Shoes that fit well can do wonders for your feet. The right pair of shoes can be a friend that helps you live life to the fullest by providing cushioning and support for your arches. However, the wrong pair of shoes can be your worst enemy.
Out of the many surfaces we walk on, most are hard, flat and offer no softness or flexibility, which can be demanding on our feet. As a result, we put a lot of stress on our feet and can cause them problems. So, it is vital to find a shoe with the proper arch and heel support if we want to keep our feet healthy.
Why could a shoe be causing you pain?
The shoes do not fit correctly – It’s not uncommon for people to wear footwear that is the wrong size, shape, and width. Shoes that are too big, small, wide, or narrow can all cause problems. In any dimension, the wrong fit can pinch, rub painfully, fail to provide adequate support, or even change your gait patterns. Sadly, the unfortunate truth is that those who have especially wide or narrow feet often struggle most with finding shoes that fit efficiently.
You are wearing the wrong shoes for your activities and lifestyle – While high heels, ballet flats and flip flops all have their place, there needs to be some moderation if you want to avoid pain. Shoes with inadequate cushioning and not much support should not be worn on a day-to-day basis. This also applies if you are involved in sports like basketball, tennis, running or even if you just have an active lifestyle, you should ensure you are wearing the correct footwear for the job.
Your shoes are too old and worn out – Unfortunately, our favourite pairs of shoes do have a lifespan. We might not like to admit it to ourselves, but there are signs over time, your shoes sole will wear down, reducing the grip and cushioning on the sole. If you are noticing more foot pain when wearing your regular pair of shoes, it might be time to say goodbye.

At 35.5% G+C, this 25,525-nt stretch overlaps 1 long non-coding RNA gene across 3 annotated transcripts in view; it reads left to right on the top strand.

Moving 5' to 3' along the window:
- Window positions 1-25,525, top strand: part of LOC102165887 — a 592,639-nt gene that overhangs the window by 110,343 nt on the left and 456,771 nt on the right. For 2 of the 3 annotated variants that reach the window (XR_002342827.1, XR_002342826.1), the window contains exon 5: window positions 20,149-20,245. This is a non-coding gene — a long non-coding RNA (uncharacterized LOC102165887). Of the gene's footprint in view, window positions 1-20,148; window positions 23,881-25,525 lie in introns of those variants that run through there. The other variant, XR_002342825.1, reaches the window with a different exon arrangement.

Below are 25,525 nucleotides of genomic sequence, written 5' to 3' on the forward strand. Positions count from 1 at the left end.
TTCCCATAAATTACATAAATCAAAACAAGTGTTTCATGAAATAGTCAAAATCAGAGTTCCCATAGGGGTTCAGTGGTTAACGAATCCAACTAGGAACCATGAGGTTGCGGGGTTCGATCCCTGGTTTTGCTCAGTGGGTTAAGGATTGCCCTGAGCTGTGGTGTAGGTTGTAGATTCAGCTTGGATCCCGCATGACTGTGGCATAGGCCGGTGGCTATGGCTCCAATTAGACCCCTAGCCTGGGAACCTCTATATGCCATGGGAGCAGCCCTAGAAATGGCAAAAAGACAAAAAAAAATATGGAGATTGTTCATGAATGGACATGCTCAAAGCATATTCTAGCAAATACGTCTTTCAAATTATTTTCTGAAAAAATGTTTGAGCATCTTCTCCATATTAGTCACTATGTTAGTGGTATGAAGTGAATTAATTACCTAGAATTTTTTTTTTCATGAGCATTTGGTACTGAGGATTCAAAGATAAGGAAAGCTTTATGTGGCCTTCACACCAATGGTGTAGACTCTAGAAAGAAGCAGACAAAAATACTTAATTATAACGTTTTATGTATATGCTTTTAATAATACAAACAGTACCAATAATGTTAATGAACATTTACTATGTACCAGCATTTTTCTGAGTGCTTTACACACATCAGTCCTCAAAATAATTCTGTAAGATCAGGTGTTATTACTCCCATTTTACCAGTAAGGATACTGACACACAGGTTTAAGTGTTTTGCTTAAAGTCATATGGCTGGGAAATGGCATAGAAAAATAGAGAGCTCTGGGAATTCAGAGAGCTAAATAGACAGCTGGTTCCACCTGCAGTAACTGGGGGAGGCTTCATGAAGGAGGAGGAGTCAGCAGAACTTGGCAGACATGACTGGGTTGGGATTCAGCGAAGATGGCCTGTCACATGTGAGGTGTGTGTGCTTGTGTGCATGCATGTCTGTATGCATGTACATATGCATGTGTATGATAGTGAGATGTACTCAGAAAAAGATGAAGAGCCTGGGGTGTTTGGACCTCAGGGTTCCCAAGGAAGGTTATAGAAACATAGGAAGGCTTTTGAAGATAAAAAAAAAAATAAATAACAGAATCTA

What to look for when buying the right pair of shoes
So what should we do to find the correct pair of shoes? These tips will help get you on your way to comfort!
Try not to purchase your shoes online – it is important not to underestimate the value of physically trying shoes on before buying them online. As convenient as it may be, online shopping can be risky because it’s hard to know if the shoes will fit properly.
Try to purchase your shoes later in the day or after activity – this is important because your feet will naturally swell during the day and during periods of higher activity. Therefore when trying on new shoes after this your feet will be at their largest size and you can ensure your shoes will be a good fit at all times.
Always measure your feet – As well as swelling during the day, your feet will also change size and shape over time.
When choosing a shoe, be mindful of both the length and the width. The width, in particular, is just as important as the length. Your shoe should fit snug around the heel — when walking, the shoe shouldn’t slip. If you find it uncomfortable, it’s probably the wrong size.
In addition, you must find footwear that provides ample room at the front of the shoe. There should be around half an inch of space when pressing down on the area between the front of the shoe and the longest toe. Don’t rely on your new trainers breaking in; you should never rely on breaking in a shoe for it to feel comfortable. Chances are, if the shoe doesn’t feel good when you put it on, it never will.
You might be surprised at how much a better pair of shoes can impact your life. However, sometimes, it is because of an underlying structural abnormality in the feet and not an issue with your shoes. In that case, you may require further assistance in analysing your gait and diagnosing the cause of your foot pain, this is where you could benefit from custom insole orthotics.
No matter what you wear, if your feet are causing you pain and discomfort, it’s time to book an appointment with a podiatrist. Remember, foot pain is never normal. A specialist can quickly and efficiently work towards resolving the issue and prevent it from happening again.
*This blog contains general information about medical conditions and is not advice. You must not rely upon the information in this blog as medical advice. Medical advice should always be sought from an appropriately qualified podiatrist such as ourselves.